Since the building was insulated last year, Mr Blazevski said his family hadn’t needed to use air conditioning in the summer or added heating during the winter. He said he was also proud because the value of the building had gone up. Habitat helps residents take out low-interest loans to pay the fees for retrofitting in instalments. According to the charity, retrofitting multi-apartment blocks has an investment potential of €500m.
Percentage of total energy consumption in Macedonia that goes to the residential sector
Average percentage of the average monthly salary of €350 that Macedonians spend on energy for their homes, according to Macedonia’s State Statistical Office
Estimated number of people who live in illegally constructed buildings, some 15 per cent of the population of Macedonia
The Velev family live in an apartment built by Habitat as part of a new neighbourhood of Veles, in central Macedonia. Previously they had lived in a 19th-century building. “The walls were so wet. It was not an appropriate place for living, definitely not for raising children,” said family patriarch Dimce Velev, over lemonade and cookies in his dining room. His two children, Nikola, now 19, and Gabriela, 18, had chronic bronchitis and regularly came down with pneumonia.
With an investment that was not much more than they would have needed to repair their dilapidated old home — plus 400 hours of “sweat equity”, or work on the construction site — the Velevs eventually moved into their new apartment in 2012.
In the past 10 years, Habitat has built six complexes in Veles that house 36 families in total, and another three are in the works. It is easy for everyone to pitch in, because the buildings are made of lightweight concrete blocks that can be cut with a hand saw and don’t require mortar. The bricks are full of tiny air bubbles, which yield well-insulated structures, resulting in crucial savings for families.
Mr Velev remembers struggling to pay about €200 per month — the equivalent of a month’s salary for a textile or shop worker in Veles — just to heat his house. Now he pays only a quarter of that.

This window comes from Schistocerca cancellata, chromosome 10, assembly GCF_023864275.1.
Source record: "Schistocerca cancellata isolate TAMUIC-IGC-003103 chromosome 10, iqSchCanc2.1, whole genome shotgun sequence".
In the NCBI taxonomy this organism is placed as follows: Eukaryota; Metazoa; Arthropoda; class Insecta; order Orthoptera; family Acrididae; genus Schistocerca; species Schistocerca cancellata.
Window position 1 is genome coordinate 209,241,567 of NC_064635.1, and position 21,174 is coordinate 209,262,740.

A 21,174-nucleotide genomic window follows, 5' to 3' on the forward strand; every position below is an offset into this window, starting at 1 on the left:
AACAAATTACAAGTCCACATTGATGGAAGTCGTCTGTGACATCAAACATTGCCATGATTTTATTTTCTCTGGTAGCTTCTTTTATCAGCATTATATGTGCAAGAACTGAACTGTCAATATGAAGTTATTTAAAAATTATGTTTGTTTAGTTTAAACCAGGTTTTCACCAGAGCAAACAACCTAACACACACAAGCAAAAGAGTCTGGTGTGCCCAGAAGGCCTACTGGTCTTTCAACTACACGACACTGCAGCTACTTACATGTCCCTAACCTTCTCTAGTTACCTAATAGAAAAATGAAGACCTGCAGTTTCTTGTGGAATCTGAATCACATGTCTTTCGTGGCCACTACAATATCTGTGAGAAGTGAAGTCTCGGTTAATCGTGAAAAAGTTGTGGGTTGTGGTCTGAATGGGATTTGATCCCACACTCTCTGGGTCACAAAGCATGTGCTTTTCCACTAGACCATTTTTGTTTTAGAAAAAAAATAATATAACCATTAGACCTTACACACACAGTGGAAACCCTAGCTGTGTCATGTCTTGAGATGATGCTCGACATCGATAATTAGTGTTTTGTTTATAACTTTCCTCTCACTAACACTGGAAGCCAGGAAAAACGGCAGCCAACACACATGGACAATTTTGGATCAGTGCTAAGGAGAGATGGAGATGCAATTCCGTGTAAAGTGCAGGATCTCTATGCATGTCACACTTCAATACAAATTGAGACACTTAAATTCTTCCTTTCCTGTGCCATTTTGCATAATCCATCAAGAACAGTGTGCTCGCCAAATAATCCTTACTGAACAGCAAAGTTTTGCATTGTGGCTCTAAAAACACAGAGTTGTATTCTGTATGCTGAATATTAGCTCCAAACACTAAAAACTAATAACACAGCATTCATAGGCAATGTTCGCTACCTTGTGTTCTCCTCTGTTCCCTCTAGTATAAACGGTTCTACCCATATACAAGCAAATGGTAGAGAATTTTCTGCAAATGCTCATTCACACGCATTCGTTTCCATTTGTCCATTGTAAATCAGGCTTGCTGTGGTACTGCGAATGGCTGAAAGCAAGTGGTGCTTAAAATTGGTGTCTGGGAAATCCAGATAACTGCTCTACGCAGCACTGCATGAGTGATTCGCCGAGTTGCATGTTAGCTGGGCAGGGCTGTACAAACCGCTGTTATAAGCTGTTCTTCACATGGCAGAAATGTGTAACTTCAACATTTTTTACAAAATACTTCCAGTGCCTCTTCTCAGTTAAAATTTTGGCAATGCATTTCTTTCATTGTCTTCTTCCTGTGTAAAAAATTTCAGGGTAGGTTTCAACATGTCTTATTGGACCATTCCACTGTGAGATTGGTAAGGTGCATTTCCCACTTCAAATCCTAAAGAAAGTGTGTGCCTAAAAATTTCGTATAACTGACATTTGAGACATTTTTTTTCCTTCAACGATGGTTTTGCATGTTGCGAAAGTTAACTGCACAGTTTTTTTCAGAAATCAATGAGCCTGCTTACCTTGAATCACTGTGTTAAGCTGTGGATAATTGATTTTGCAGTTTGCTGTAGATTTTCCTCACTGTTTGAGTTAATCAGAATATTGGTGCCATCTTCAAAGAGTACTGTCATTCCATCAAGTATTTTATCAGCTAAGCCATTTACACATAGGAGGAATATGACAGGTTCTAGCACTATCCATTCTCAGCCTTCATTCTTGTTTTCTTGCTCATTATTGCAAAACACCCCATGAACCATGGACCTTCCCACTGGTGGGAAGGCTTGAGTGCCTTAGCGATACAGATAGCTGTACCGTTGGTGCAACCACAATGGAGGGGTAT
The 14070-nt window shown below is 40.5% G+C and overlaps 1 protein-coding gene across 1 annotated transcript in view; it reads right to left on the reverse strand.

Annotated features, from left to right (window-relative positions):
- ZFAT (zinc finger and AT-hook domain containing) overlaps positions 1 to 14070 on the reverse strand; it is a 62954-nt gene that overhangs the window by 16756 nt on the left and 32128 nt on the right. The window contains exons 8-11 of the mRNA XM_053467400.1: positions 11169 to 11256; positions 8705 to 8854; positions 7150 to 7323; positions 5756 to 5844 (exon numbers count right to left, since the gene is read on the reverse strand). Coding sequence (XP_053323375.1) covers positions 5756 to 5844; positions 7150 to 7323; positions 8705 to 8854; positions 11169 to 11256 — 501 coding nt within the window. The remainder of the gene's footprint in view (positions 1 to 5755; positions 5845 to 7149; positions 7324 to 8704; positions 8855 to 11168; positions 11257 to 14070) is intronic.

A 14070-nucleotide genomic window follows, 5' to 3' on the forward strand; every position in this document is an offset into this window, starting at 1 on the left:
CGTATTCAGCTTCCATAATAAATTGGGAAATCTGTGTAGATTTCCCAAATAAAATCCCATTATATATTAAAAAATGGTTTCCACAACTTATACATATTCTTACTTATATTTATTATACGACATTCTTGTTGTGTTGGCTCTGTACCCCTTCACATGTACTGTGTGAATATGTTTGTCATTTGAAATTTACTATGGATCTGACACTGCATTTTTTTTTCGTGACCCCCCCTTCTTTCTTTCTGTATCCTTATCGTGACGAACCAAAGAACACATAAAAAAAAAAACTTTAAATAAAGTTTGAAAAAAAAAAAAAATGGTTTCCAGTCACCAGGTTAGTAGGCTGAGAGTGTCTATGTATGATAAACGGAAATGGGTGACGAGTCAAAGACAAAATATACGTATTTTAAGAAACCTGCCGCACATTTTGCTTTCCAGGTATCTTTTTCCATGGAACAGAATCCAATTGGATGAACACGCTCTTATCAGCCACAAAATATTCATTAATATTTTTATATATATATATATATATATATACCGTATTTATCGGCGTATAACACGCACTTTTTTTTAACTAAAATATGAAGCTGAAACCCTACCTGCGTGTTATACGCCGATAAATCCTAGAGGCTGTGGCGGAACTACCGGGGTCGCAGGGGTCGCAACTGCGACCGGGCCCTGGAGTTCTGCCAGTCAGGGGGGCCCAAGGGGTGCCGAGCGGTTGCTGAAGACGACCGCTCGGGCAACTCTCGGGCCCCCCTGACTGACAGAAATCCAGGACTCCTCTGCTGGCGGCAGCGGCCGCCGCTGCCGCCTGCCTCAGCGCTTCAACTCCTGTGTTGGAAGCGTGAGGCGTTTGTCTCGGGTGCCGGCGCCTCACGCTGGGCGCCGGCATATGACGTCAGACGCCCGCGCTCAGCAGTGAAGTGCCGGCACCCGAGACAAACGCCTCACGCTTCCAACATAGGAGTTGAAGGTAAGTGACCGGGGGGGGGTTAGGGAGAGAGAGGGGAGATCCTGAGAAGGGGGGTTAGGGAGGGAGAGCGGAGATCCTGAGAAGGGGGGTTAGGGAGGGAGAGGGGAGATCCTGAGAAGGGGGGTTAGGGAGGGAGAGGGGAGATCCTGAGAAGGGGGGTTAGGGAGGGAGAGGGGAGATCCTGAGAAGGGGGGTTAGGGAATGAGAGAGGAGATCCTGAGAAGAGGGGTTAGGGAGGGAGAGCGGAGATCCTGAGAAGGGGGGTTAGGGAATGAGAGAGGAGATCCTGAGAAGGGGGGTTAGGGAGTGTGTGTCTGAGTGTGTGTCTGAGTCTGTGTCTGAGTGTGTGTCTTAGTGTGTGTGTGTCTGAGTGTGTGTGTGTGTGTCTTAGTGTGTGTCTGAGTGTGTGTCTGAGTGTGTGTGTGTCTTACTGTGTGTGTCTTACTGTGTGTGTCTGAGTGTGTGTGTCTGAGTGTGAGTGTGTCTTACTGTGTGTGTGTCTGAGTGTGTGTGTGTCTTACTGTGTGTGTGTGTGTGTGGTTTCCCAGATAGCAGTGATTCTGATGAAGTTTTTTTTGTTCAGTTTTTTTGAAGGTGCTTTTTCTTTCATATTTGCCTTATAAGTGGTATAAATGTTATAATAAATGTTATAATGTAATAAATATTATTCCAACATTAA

Habitat Macedonia also works with the Roma community, helping to get homes built without permits registered with the government. About 310,000 people (roughly 15 per cent of the country’s population) live in illegally constructed buildings, said Ms Alceva of Habitat Macedonia. Many of these homes are in Suto Orizari, the largest Roma-run municipality in Europe.
In collaboration with Horizonti, a micro-credit organisation, Habitat provides guidance and loans for low-income families who need renovations. In the past 11 years, Horizonti has provided 1,900 loans for home improvement, more than 90 per cent of which are provided to women.
More secure homes, in tandem with improvements to the education system, mean students are healthier and can study better, which is reflected at state level.
Macedonia’s development stagnated during the decade-long rule of nationalist prime minister Nikola Gruevski, which the European Commission said had been marred by corruption and “constant” challenges to democracy and rule of law. A new Social Democrat-led government came to power last year vowing to improve governance and strengthen ties with its neighbours.
A deal signed with Greece in June could enable Macedonia to join Nato in 2020 and progress towards EU membership, drawing increased foreign investments and giving young Macedonians a reason not to emigrate.